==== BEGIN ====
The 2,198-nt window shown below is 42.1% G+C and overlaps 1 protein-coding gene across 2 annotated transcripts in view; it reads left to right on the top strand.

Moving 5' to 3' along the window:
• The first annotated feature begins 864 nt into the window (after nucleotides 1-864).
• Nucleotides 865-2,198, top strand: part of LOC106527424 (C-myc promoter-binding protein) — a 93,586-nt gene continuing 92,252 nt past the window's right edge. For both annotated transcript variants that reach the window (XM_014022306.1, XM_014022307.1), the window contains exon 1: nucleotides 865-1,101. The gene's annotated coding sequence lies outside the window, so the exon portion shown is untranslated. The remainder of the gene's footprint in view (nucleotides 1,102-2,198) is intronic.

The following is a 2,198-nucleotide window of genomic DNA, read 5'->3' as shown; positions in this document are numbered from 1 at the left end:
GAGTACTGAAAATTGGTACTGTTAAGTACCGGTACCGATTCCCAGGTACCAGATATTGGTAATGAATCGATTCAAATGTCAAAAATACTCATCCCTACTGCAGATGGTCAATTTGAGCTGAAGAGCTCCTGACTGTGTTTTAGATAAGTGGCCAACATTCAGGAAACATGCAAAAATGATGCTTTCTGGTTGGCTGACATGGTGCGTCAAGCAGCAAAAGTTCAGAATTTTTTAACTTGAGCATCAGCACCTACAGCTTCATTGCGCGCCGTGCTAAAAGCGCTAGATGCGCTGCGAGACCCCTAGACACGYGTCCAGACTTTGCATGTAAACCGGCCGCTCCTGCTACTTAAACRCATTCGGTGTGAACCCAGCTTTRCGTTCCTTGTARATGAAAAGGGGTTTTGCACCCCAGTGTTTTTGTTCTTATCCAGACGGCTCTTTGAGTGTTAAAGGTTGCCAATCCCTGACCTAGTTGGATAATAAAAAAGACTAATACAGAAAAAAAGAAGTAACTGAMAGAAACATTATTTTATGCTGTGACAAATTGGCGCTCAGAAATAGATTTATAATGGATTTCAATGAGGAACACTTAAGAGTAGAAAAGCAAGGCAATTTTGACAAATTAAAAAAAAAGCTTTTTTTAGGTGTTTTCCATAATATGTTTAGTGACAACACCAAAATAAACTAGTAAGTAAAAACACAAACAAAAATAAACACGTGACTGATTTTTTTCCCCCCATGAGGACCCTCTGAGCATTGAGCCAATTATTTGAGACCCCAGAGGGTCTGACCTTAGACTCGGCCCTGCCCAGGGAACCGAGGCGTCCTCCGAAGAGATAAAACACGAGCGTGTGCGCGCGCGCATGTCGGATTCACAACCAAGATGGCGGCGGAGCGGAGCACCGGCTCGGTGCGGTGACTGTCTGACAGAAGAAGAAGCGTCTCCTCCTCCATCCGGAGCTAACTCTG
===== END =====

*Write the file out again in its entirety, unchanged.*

The 2,198-nt window shown below is 42.1% G+C and overlaps 1 protein-coding gene across 2 annotated transcripts in view; it reads left to right on the top strand.

Moving 5' to 3' along the window:
• The first annotated feature begins 864 nt into the window (after nucleotides 1-864).
• Nucleotides 865-2,198, top strand: part of LOC106527424 (C-myc promoter-binding protein) — a 93,586-nt gene continuing 92,252 nt past the window's right edge. For both annotated transcript variants that reach the window (XM_014022306.1, XM_014022307.1), the window contains exon 1: nucleotides 865-1,101. The gene's annotated coding sequence lies outside the window, so the exon portion shown is untranslated. The remainder of the gene's footprint in view (nucleotides 1,102-2,198) is intronic.

The following is a 2,198-nucleotide window of genomic DNA, read 5'->3' as shown; positions in this document are numbered from 1 at the left end:
GAGTACTGAAAATTGGTACTGTTAAGTACCGGTACCGATTCCCAGGTACCAGATATTGGTAATGAATCGATTCAAATGTCAAAAATACTCATCCCTACTGCAGATGGTCAATTTGAGCTGAAGAGCTCCTGACTGTGTTTTAGATAAGTGGCCAACATTCAGGAAACATGCAAAAATGATGCTTTCTGGTTGGCTGACATGGTGCGTCAAGCAGCAAAAGTTCAGAATTTTTTAACTTGAGCATCAGCACCTACAGCTTCATTGCGCGCCGTGCTAAAAGCGCTAGATGCGCTGCGAGACCCCTAGACACGYGTCCAGACTTTGCATGTAAACCGGCCGCTCCTGCTACTTAAACRCATTCGGTGTGAACCCAGCTTTRCGTTCCTTGTARATGAAAAGGGGTTTTGCACCCCAGTGTTTTTGTTCTTATCCAGACGGCTCTTTGAGTGTTAAAGGTTGCCAATCCCTGACCTAGTTGGATAATAAAAAAGACTAATACAGAAAAAAAGAAGTAACTGAMAGAAACATTATTTTATGCTGTGACAAATTGGCGCTCAGAAATAGATTTATAATGGATTTCAATGAGGAACACTTAAGAGTAGAAAAGCAAGGCAATTTTGACAAATTAAAAAAAAAGCTTTTTTTAGGTGTTTTCCATAATATGTTTAGTGACAACACCAAAATAAACTAGTAAGTAAAAACACAAACAAAAATAAACACGTGACTGATTTTTTTCCCCCCATGAGGACCCTCTGAGCATTGAGCCAATTATTTGAGACCCCAGAGGGTCTGACCTTAGACTCGGCCCTGCCCAGGGAACCGAGGCGTCCTCCGAAGAGATAAAACACGAGCGTGTGCGCGCGCGCATGTCGGATTCACAACCAAGATGGCGGCGGAGCGGAGCACCGGCTCGGTGCGGTGACTGTCTGACAGAAGAAGAAGCGTCTCCTCCTCCATCCGGAGCTAACTCTG